One of the key issues constantly at the forefront of African discussions is the concept of food security. With constant threats to food sources, such as political unrest, use of obsolete technology and farming methods as well as the decline of the agricultural sector in favor of industry, scarcity of food remains an all too real looming horror.
In Kenya, the Director of Meteorological Services recently provided a grim reminder of how delicate the food situation is, with the announcement of an impending drought likely to hit many parts of the country between October and December, owing to decreased rainfall. As the affected areas rush to stockpile food, the recently concluded 5th African Grain Summit, held in Mombasa, hosted a debate on the disastrous effects of consumption of food contaminated with various toxins during storage.
The question of proper food storage and transportation is one that is highly relevant to us in the supply chain management industry. From the moment we receive food stuff into our warehouses for transportation, keeping food viable becomes our top priority. Were we to fail to ensure this, the consequences would be devastating. Consuming tainted food has been linked to various cancers, organ failure, or more bizarre ailments such as the “nodding disease” in Uganda or outright psychosis as a consequence of ergot poisoning.
Food received for freighting can be divided into three main categories, the first being dry foodstuffs, often being transported for long distances as relief aid or in food donation initiatives. Perishables, such as meat or milk come second with the third being “live” food, such as animals being transported in bulk to slaughterhouses.
Since majority of contaminating agents come into contact with our food during storage, it is essential that we make every effort to control the process. Where shared warehouses are used, it is vital to ensure that they have been properly cleaned, up to standards established as internationally acceptable. The structures themselves must also be regularly inspected, before and after the food is moved in, to guarantee that no new threats to the viability of the food are introduced, for instance the occurrence of pests. It is also important to have the storage areas well ventilated where possible, to deter the growth of detrimental, opportunistic fungi, especially where cereals and grains are involved.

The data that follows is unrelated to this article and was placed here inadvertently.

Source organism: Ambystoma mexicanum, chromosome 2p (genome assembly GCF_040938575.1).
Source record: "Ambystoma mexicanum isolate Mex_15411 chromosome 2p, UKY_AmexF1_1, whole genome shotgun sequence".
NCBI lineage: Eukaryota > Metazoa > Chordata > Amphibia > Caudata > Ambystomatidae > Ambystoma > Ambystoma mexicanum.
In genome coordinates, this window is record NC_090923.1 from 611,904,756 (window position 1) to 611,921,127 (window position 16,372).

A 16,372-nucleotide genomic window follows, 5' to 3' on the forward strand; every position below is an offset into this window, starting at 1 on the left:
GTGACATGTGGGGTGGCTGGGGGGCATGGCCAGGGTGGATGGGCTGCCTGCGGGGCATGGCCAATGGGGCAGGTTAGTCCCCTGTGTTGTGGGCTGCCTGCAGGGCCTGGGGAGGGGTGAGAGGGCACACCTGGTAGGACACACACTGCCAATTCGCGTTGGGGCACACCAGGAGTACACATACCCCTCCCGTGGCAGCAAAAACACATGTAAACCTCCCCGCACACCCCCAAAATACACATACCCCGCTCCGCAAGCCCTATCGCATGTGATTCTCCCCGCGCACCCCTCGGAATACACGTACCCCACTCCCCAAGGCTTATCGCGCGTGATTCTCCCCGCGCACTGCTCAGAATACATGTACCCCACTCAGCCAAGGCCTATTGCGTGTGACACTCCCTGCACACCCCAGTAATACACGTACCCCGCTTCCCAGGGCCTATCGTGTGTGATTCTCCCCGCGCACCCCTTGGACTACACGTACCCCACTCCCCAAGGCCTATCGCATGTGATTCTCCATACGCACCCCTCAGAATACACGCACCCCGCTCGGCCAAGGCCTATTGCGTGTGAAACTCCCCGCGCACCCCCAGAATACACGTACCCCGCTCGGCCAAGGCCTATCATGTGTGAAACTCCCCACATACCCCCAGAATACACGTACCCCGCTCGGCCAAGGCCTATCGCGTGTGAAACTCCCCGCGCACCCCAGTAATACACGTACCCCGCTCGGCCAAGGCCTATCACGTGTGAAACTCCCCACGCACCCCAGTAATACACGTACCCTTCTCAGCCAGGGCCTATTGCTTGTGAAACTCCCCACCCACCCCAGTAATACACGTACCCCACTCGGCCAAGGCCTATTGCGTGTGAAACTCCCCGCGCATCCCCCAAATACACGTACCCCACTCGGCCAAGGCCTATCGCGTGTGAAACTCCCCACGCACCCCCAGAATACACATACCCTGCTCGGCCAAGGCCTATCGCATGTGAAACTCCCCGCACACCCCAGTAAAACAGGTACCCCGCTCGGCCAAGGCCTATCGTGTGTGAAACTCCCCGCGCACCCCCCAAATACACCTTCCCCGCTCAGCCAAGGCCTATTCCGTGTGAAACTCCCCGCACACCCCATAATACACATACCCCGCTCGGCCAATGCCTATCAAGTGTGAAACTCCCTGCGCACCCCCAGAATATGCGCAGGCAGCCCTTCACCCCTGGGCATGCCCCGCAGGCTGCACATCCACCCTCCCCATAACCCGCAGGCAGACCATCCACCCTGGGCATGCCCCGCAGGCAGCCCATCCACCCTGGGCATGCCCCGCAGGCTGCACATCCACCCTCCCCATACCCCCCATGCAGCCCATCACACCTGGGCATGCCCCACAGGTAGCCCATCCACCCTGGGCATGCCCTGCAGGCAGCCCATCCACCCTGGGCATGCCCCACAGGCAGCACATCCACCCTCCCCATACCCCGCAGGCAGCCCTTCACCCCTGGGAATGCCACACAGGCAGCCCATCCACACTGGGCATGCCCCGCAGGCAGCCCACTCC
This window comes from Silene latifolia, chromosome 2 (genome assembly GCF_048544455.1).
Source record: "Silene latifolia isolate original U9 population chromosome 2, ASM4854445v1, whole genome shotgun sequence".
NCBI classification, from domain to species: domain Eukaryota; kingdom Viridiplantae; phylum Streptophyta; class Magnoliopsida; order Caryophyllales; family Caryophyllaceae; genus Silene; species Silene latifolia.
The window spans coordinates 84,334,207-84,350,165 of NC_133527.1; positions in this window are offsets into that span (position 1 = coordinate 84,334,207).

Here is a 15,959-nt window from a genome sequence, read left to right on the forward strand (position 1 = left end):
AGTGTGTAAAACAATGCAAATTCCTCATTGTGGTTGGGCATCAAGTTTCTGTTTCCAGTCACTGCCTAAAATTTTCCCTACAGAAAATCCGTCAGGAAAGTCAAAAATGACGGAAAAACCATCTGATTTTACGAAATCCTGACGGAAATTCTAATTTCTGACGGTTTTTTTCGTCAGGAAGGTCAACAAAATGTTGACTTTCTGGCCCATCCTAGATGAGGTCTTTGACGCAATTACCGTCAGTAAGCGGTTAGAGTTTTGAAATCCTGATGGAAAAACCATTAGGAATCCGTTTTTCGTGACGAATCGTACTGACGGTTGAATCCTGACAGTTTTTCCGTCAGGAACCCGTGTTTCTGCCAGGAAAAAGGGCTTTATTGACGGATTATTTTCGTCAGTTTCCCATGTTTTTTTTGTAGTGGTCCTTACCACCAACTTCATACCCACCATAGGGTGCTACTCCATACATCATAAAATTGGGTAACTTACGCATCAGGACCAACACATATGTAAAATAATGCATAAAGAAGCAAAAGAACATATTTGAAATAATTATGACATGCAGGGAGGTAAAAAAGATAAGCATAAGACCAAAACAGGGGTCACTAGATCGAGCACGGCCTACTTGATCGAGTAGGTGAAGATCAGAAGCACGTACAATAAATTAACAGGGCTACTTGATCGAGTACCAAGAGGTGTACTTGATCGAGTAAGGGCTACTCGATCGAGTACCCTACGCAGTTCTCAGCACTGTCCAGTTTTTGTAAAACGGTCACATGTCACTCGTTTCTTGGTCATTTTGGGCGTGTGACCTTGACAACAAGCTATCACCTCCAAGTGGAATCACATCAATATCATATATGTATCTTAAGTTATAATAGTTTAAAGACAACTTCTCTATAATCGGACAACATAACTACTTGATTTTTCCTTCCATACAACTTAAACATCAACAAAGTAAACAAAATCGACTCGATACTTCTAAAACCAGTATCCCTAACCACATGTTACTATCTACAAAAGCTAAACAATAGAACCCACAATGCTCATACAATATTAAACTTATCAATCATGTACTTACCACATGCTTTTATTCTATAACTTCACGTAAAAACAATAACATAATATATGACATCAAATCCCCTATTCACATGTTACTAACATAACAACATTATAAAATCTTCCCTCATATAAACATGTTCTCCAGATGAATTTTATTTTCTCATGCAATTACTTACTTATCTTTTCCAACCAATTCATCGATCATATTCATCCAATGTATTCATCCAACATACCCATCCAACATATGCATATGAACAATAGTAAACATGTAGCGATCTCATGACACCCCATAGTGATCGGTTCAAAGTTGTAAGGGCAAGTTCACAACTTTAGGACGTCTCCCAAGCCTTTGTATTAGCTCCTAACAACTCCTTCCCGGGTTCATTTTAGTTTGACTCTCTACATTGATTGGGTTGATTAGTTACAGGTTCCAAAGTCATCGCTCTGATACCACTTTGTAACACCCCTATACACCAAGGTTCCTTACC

When it comes to warehousing food prior to transit, getting the exact conditions needed is key. With dry foods, the priority is usually to keep them in cool, dry places, separate from any contaminants that could potentially leak into them and cause future consumers harm, such as cleaning products, cosmetics and the like. Perishables require much more precise conditions, taking into account concerns such as maintaining correct temperatures, since a short lapse can allow growth of problematic bacteria such as E. Coli.
The same holds true in transit as well. Freighting of livestock or live seafood for slaughter at a secondary location is a taxing but necessary endeavor that needs to ensure animals arrive in good health. In most countries, it is also necessary to abide by animal rights laws and policy, to ensure the most humane conditions are provided during the journey. Here, hygiene is a top priority to avoid exposing these animals to infections, or transmitting zoonotic diseases to those handling the live cargo.
Once the goods are at their respective locations, handling the delivery is also crucial to ensuring the food remains qualified for human consumption. Damaging of packaging during the offloading process can expose the carefully shipped goods to contaminants within the new storage location, thus negating all efforts made to keep the food in pristine condition.
When distribution of these foodstuffs has been carried out, the onus is now on you, as the consumer to maintain the standards set by ensuring proper storage and timely consumption of the goods. As we join hands in facing the looming famine and drought, the supply chain management industry asks that you honor the work invested in getting it to your table, avoid wastage of scarce food resources, and do what you can to help your fellow Kenyans in the trying time to come.